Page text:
Hoosier adults age 18 and up not otherwise prohibited from possessing a firearm will be entitled to carry a handgun in public without needing to obtain a state permit, beginning July 1.
Despite strong opposition by numerous Indiana police agencies and prosecutors, including the Indiana State Police, Gov. Eric Holcomb on Monday signed into law House Enrolled Act 1296 — making Indiana the 24th state to authorize permitless handgun carry.
The Republican chief executive said he was inspired to enact the measure, approved two weeks ago by the Republican-controlled General Assembly, based on his strong support for the 2nd Amendment and recent U.S. Supreme Court rulings affirming an individual right to keep and bear arms.
"Vermont has had a constitutional carry law in place since it became a state, and several other states have had a similar law for more than a decade. House Enrolled Act 1296, which I've signed today, entrusts Hoosiers who can lawfully carry a handgun to responsibly do so within our state," Holcomb said.
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At the same time, Holcomb rejected claims by opponents of the new law that it endangers Hoosiers because without a handgun permit system police no longer will have a database or another easy way to identify who is legally entitled to be carrying a handgun.
Representatives of the Indiana State Fraternal Order of Police, the Indiana Association of Chiefs of Police, and the Indiana Prosecuting Attorneys Council noted approximately 14% of Indiana handgun permit applicants last year were denied a permit because of a prior criminal conviction, lying on the application, a history of mental illness, or another disqualifying factor.
They said with permitless carry those individuals might just start carrying handguns in public places and perhaps not even know they're breaking the law by doing so, all while forcing cops to spend extra time at traffic stops, for example, trying to figure out if someone with a gun is entitled to have it.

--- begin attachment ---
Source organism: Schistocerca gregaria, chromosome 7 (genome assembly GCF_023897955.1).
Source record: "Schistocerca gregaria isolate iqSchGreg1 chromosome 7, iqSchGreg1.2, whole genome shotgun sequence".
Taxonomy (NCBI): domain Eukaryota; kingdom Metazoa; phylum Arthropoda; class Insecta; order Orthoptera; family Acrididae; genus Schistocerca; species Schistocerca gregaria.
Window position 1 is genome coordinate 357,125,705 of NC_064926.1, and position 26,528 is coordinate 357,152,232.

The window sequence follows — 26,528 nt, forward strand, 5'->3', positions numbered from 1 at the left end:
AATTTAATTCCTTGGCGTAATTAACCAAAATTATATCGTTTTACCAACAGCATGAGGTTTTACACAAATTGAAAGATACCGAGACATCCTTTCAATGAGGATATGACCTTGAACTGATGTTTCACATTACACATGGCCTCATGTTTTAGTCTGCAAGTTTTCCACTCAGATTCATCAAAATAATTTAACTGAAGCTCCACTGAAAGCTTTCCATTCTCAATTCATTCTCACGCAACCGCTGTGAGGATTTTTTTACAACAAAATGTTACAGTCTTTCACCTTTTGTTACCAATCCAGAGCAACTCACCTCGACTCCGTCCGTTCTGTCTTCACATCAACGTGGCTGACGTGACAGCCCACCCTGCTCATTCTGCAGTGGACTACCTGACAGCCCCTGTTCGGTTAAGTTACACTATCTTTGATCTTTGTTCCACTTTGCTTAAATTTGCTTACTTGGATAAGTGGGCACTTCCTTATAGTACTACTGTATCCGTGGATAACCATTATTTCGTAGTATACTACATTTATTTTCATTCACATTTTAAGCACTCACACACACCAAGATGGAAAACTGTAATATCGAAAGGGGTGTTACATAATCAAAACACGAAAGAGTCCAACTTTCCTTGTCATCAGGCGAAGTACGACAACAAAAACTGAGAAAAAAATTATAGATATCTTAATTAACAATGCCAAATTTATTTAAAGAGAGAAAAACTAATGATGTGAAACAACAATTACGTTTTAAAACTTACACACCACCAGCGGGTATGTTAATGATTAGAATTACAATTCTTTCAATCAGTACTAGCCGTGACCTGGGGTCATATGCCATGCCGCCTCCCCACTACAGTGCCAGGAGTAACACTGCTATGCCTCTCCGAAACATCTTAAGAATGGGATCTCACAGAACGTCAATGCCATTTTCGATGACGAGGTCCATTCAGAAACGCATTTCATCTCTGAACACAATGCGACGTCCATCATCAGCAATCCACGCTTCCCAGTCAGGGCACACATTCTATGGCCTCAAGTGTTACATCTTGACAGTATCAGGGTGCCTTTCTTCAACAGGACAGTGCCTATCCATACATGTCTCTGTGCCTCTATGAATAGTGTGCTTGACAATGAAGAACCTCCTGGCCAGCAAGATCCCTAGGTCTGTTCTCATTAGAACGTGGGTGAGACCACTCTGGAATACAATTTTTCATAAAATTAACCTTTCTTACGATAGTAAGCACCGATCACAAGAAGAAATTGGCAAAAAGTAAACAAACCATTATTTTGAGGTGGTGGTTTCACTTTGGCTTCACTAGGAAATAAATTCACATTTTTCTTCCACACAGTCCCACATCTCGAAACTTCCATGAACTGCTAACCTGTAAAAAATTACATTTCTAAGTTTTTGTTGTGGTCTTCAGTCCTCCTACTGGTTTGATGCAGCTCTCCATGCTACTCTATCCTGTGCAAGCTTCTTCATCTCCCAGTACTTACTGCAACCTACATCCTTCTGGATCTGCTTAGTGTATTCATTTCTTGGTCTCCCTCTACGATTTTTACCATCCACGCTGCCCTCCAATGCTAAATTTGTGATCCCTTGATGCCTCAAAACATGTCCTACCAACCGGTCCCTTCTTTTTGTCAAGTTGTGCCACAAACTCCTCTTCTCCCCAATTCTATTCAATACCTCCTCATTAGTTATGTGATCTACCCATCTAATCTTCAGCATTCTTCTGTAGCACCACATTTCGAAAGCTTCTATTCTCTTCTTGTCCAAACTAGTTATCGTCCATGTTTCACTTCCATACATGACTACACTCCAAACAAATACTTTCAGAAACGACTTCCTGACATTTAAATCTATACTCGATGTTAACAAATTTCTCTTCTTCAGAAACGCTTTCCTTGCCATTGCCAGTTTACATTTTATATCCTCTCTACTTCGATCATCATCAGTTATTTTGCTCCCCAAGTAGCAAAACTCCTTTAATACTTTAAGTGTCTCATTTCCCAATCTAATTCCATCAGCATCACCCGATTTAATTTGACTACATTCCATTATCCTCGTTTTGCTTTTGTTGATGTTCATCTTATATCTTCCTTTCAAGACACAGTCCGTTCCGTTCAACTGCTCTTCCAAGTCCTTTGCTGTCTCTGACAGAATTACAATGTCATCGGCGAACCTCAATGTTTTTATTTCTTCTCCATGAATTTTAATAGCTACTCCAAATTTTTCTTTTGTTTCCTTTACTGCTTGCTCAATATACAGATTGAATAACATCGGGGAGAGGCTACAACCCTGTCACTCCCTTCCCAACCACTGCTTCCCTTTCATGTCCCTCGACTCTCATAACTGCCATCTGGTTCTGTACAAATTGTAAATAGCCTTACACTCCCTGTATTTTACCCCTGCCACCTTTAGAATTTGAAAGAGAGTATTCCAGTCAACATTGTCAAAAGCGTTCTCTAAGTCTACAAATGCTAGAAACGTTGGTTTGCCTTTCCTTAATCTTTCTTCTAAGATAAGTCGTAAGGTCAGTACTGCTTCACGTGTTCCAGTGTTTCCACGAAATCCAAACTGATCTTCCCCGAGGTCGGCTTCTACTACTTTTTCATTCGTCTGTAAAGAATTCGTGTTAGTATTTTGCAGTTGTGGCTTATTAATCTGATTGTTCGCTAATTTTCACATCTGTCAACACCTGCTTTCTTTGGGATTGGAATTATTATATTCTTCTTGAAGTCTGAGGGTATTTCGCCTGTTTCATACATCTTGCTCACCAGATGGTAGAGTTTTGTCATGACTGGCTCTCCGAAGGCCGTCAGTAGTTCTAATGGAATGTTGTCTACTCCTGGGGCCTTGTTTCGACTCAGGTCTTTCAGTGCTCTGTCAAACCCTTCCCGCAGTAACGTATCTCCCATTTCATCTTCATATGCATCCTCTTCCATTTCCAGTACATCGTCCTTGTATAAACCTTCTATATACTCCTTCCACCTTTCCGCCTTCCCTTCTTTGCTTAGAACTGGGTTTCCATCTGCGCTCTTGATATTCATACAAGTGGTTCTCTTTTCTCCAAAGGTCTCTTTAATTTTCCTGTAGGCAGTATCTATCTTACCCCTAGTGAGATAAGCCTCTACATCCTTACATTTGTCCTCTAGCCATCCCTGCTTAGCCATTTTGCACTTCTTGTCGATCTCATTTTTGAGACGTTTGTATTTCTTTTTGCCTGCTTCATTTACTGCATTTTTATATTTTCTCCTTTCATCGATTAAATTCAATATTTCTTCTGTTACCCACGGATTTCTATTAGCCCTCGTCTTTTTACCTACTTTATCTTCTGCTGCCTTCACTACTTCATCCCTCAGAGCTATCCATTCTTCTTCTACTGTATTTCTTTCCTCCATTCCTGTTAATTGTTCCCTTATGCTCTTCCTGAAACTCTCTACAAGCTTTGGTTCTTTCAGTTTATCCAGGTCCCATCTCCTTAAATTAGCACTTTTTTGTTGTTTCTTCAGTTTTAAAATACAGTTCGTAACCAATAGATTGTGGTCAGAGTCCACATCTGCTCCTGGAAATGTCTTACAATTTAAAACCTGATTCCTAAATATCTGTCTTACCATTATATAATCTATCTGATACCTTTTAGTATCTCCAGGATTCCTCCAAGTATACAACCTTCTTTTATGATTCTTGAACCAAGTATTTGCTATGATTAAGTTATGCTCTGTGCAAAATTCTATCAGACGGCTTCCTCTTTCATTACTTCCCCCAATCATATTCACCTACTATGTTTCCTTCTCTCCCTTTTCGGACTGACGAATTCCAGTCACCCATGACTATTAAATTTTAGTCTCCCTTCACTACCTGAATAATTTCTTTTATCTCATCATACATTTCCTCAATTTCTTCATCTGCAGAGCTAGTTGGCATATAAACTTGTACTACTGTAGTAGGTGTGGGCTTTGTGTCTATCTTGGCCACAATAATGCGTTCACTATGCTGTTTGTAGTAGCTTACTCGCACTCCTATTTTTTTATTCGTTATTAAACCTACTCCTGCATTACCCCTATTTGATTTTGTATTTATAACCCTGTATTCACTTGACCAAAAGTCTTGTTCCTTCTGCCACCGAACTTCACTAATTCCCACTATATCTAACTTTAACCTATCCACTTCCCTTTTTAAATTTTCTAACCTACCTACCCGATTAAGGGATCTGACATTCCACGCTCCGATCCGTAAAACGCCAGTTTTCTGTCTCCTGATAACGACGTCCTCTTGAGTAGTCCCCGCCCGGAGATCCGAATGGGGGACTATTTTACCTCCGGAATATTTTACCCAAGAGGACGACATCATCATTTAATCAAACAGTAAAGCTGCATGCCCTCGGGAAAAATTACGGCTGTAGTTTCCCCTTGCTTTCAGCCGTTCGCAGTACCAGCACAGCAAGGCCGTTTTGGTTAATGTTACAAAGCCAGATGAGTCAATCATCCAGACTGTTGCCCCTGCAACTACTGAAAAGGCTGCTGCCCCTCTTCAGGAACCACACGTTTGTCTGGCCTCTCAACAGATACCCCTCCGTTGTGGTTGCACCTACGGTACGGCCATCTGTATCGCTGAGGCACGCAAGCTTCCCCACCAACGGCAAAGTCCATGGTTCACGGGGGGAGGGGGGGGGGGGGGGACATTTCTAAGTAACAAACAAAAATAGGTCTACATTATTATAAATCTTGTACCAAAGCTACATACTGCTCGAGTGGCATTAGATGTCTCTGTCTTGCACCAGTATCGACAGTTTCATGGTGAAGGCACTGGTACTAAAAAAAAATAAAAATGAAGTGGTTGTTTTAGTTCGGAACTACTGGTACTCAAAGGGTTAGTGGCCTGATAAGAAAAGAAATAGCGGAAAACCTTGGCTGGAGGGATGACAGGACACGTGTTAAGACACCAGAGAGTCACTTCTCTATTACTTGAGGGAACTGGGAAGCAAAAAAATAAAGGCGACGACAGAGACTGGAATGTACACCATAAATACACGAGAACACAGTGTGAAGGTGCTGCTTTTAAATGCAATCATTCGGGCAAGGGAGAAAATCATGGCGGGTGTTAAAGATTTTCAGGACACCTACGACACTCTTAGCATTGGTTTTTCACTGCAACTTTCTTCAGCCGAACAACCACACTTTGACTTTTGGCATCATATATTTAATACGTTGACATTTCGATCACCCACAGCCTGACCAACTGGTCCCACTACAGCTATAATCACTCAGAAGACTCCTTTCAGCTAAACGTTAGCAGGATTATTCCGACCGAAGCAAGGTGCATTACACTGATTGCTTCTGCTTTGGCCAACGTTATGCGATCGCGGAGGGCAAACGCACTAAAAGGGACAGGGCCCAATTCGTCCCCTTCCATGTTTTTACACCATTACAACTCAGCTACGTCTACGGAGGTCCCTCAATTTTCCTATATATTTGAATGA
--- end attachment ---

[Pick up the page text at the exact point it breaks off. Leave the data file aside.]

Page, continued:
"It's important to note that if a person is prohibited, under federal or state laws, from possessing a firearm before this law goes into effect, that person will still be prohibited. And if a prohibited person has a firearm, he or she can be prosecuted," Holcomb said.
"Firearm permits will remain available, without a fee, to anyone who wants or needs one, such as Hoosiers desiring to carry a firearm to, through or in another state that has reciprocity with Indiana."
State Police Superintendent Doug Carter — who warned state legislators eliminating handgun carry permits will risk the lives of the more than 18,000 police officers serving Hoosiers across the state — did not resign, as some expected, after Holcomb signed permitless carry into law.
Instead, Carter pledged to do all he can to successfully implement the new statute across the Hoosier State.
"I, like Governor Holcomb, feel enormous responsibility for front-line law enforcement officers. I will work with law enforcement leaders across our state to make necessary changes to firearms enforcement as well as finding the best way to identify individuals who are not allowed to carry a firearm as defined by Indiana statute," Carter said.
To that end, Carter said the Indiana State Police will continue to encourage citizens to apply for, and maintain, a handgun permit to both assist law enforcement officers and allow the permit holder reciprocity with other states.
Under the new law, the state's existing licensing requirement to carry a handgun in public is repealed effective July 1, Hoosiers wanting a license for out-of-state reciprocity purposes can continue to get one at no cost, and firearm theft now is a level 5 felony punishable by up to six years in prison, instead of a level 6 felony.